We are planning an intervention that draws on defined, individualised components from an ‘Oral Health Toolbox’ (which we will develop) (1) to decide which interventions to apply to each individual LRC resident and (2) how to maintain them. The latter will be supported via reinstruction and remotivation of nursing staff by DA during regular care. The testing of the effectiveness of this complex intervention is planned in a two-arm parallel group cRCT, with the control group being ‘Standard of Care’. This is a study which is carried out over 12 months, with initial examinations (T0) and re-examinations after 6 months (T1) and 12 months (T2). The original launch of the cRCT was scheduled for 1 April 2020. Recruitment was stopped at the beginning of March due to the COVID-19 pandemic. Given current dynamics, we expect the cRCT to start on 1 April 2021. The end of the the cRCT would therefore be March 2022. The contractual cooperation between dentists and nursing homes obliges the dentist to carry out 6 monthly visits. We have taken this standard into account when determining our measurement dates. Given the duration of stay of individuals in LRC in Germany, longer trial periods may come with unacceptably high attrition. The setting will be nursing homes of the Marienhaus holding, located in Rhineland-Palatinate, Germany. The Standard Protocol Items: Recommendations for Interventional Trials15 checklist is provided as online supplemental material 1.

Development of the Oral Health Toolbox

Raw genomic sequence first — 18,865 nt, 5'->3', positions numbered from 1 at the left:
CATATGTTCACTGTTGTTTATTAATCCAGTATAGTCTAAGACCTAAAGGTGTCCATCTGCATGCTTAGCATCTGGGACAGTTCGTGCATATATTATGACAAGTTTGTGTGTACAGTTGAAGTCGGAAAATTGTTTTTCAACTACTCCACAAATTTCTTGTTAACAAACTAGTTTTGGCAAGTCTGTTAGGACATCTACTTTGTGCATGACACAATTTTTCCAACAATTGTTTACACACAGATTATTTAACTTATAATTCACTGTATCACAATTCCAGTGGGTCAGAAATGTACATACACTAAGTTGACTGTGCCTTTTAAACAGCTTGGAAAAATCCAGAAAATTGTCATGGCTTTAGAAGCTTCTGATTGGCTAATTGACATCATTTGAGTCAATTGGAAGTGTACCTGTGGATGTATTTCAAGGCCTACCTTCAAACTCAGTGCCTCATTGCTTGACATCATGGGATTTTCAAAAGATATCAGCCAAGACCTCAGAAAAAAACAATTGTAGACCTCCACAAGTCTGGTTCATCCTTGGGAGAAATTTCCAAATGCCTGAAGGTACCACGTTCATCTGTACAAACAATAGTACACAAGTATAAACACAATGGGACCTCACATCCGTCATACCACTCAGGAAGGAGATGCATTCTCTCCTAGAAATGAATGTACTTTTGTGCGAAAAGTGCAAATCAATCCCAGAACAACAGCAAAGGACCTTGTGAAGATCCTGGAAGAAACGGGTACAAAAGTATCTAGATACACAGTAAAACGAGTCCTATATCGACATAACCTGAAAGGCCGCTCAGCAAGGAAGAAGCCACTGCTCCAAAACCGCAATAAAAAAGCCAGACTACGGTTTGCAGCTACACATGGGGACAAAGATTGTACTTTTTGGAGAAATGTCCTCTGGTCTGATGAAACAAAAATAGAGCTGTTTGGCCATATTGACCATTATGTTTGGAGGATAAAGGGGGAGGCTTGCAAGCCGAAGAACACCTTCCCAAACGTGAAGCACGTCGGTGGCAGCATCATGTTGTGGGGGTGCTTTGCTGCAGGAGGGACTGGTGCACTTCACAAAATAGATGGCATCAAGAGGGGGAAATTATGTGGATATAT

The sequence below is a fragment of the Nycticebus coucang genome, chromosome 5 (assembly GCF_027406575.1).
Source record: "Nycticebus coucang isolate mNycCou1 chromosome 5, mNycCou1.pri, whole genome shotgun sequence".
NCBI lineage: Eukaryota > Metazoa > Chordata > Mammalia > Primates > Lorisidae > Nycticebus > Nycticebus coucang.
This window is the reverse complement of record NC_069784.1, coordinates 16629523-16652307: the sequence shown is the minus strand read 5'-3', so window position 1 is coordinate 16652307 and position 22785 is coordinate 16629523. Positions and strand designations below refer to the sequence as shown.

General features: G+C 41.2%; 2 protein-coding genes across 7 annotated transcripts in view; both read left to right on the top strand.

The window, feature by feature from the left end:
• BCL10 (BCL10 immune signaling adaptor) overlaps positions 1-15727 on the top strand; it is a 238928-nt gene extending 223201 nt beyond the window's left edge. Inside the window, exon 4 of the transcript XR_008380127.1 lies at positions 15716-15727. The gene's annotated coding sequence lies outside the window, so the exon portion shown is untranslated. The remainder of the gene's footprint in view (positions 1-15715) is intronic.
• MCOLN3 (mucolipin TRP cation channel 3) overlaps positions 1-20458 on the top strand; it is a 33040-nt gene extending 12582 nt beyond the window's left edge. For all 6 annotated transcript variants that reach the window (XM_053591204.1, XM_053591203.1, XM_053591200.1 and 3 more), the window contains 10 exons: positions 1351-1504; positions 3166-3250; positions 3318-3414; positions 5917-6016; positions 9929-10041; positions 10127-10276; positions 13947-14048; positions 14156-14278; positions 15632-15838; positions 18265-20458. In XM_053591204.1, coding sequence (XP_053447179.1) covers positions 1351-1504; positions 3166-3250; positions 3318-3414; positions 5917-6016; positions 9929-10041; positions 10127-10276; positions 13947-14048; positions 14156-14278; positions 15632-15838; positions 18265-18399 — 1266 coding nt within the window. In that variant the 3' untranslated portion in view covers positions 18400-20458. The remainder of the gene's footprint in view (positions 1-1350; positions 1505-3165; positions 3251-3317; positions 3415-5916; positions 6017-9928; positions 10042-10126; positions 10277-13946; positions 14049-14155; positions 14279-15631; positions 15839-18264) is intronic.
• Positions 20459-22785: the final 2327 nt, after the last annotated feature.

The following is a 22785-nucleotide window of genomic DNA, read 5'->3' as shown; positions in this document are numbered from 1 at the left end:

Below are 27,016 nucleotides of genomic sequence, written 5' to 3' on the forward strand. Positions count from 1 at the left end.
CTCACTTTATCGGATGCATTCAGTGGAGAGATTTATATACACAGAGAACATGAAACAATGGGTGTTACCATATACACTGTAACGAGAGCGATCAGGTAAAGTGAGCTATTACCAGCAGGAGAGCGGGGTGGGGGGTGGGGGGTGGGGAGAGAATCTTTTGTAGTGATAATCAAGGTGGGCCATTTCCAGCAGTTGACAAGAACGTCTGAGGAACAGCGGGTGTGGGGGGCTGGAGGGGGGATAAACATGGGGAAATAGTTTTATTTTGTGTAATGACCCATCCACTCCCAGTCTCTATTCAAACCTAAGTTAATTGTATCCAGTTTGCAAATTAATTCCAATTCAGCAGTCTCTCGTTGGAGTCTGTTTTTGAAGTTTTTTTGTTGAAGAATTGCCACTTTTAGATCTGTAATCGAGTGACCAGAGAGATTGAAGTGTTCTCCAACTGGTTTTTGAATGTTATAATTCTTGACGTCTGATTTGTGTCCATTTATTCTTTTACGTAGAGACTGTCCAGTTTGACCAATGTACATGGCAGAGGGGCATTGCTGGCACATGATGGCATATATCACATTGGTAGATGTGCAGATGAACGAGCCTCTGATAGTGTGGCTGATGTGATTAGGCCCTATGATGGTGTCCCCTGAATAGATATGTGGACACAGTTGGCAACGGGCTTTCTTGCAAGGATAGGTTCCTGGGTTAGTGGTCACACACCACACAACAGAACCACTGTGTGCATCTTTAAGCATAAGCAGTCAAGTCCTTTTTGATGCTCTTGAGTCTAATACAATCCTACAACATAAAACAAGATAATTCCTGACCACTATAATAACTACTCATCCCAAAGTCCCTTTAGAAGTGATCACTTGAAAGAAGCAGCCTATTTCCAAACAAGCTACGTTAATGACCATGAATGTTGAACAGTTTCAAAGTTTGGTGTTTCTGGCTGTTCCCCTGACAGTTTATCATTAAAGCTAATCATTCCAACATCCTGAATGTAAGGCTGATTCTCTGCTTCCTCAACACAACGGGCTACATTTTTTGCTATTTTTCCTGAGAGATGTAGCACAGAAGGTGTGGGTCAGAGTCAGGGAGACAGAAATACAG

A scoping review16 17 of established intervention components will be conducted. We are including comparative interventional studies, that is, randomised or non-randomised trials, investigating interventions to improve oral care, oral hygiene and oral health in LRC on seniors (aged 65 years or above). No further restrictions as to study type, participants, intervention focus or method, delivery or outcome measures will be applied; for example, interventions could target prevention of oral conditions, but also their treatment, by dentists, DAs or nursing staff. We will search Medline (via PubMed), Embase via Ovid and CINAHL. Search strategies will be adapted for each database; the following search strategy will be used for PubMed: (elderly) OR seniors) OR elder) AND (dental) OR oral) OR teeth) OR tooth) OR lip) OR tongue) AND (care home) OR care facility) OR nursing)) AND (trial) OR randomized) OR randomised) OR random) OR randomly) OR vivo) OR clinical). No time limitation for the publication date will be set. Our search will be limited to the following languages: English, German, Swedish, Danish, Norwegian and Spanish. We will extract data on interventions (target group, provision, design, maintenance) and outcomes. We will assess the effectiveness of different interventions or their components, using qualitative and/or quantitative syntheses, and classify interventions as to their focus during the care process (diagnosis/screening of oral conditions; daily maintenance of oral health; provision of dental treatment). Interventions or their components will be assigned to the domains capability, opportunity and motivation of the Behaviour Change Wheel (BCW).18 The BCW is used to understand causal factors that influence behaviour. The result of this synthesis will be a systematised catalogue of intervention components, informing on (1) their measured effectiveness within the studies at hand and (2) the behaviour domain each intervention is supposed to work through; the latter will allow to reverse-engineer the Oral Health Toolbox based on the identified most-pressing barriers and enablers to provide oral hygiene and care in German LRC settings.